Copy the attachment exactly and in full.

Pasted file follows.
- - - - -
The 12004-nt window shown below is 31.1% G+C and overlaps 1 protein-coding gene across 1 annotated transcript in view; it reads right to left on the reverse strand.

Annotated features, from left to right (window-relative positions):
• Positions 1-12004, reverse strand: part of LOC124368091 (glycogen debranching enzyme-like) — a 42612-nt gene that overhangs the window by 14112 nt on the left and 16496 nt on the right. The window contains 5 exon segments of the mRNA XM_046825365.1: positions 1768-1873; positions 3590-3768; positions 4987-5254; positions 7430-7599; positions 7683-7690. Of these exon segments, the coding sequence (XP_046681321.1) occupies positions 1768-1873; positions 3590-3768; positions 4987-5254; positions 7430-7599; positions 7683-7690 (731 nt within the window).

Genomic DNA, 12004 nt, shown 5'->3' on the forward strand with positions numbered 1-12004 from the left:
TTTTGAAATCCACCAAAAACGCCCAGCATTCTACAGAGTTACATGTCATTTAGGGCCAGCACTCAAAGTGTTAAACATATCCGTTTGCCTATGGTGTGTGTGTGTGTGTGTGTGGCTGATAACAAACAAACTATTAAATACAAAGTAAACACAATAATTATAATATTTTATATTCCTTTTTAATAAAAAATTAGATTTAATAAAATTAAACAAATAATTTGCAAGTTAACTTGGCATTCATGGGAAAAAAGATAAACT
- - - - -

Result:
The 12004-nt window shown below is 31.1% G+C and overlaps 1 protein-coding gene across 1 annotated transcript in view; it reads right to left on the reverse strand.

Annotated features, from left to right (window-relative positions):
• Positions 1-12004, reverse strand: part of LOC124368091 (glycogen debranching enzyme-like) — a 42612-nt gene that overhangs the window by 14112 nt on the left and 16496 nt on the right. The window contains 5 exon segments of the mRNA XM_046825365.1: positions 1768-1873; positions 3590-3768; positions 4987-5254; positions 7430-7599; positions 7683-7690. Of these exon segments, the coding sequence (XP_046681321.1) occupies positions 1768-1873; positions 3590-3768; positions 4987-5254; positions 7430-7599; positions 7683-7690 (731 nt within the window).

Genomic DNA, 12004 nt, shown 5'->3' on the forward strand with positions numbered 1-12004 from the left:
TTTTGAAATCCACCAAAAACGCCCAGCATTCTACAGAGTTACATGTCATTTAGGGCCAGCACTCAAAGTGTTAAACATATCCGTTTGCCTATGGTGTGTGTGTGTGTGTGTGTGGCTGATAACAAACAAACTATTAAATACAAAGTAAACACAATAATTATAATATTTTATATTCCTTTTTAATAAAAAATTAGATTTAATAAAATTAAACAAATAATTTGCAAGTTAACTTGGCATTCATGGGAAAAAAGATAAACT